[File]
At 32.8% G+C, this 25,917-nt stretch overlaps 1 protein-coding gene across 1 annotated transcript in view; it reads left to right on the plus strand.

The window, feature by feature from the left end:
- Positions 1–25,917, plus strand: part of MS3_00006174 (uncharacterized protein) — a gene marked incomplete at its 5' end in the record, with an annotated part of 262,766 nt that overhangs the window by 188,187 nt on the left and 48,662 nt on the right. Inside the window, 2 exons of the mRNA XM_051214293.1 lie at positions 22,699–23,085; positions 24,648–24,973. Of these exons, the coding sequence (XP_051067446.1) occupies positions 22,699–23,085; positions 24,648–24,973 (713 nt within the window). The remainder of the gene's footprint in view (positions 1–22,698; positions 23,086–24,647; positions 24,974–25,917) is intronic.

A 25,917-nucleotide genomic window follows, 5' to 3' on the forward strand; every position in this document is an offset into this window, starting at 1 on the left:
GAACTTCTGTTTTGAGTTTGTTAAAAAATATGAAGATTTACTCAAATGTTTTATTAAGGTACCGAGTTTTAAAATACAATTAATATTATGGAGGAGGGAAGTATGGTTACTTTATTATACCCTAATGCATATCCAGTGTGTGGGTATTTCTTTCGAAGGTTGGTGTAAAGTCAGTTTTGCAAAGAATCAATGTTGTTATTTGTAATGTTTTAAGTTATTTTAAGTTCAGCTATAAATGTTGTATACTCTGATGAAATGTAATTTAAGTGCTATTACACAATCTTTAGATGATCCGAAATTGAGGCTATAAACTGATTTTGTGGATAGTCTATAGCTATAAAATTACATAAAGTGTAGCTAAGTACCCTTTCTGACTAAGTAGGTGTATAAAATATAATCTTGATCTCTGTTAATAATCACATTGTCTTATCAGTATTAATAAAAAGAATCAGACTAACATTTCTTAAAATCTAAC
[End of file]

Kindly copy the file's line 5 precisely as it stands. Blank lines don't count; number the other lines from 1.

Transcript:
GAACTTCTGTTTTGAGTTTGTTAAAAAATATGAAGATTTACTCAAATGTTTTATTAAGGTACCGAGTTTTAAAATACAATTAATATTATGGAGGAGGGAAGTATGGTTACTTTATTATACCCTAATGCATATCCAGTGTGTGGGTATTTCTTTCGAAGGTTGGTGTAAAGTCAGTTTTGCAAAGAATCAATGTTGTTATTTGTAATGTTTTAAGTTATTTTAAGTTCAGCTATAAATGTTGTATACTCTGATGAAATGTAATTTAAGTGCTATTACACAATCTTTAGATGATCCGAAATTGAGGCTATAAACTGATTTTGTGGATAGTCTATAGCTATAAAATTACATAAAGTGTAGCTAAGTACCCTTTCTGACTAAGTAGGTGTATAAAATATAATCTTGATCTCTGTTAATAATCACATTGTCTTATCAGTATTAATAAAAAGAATCAGACTAACATTTCTTAAAATCTAAC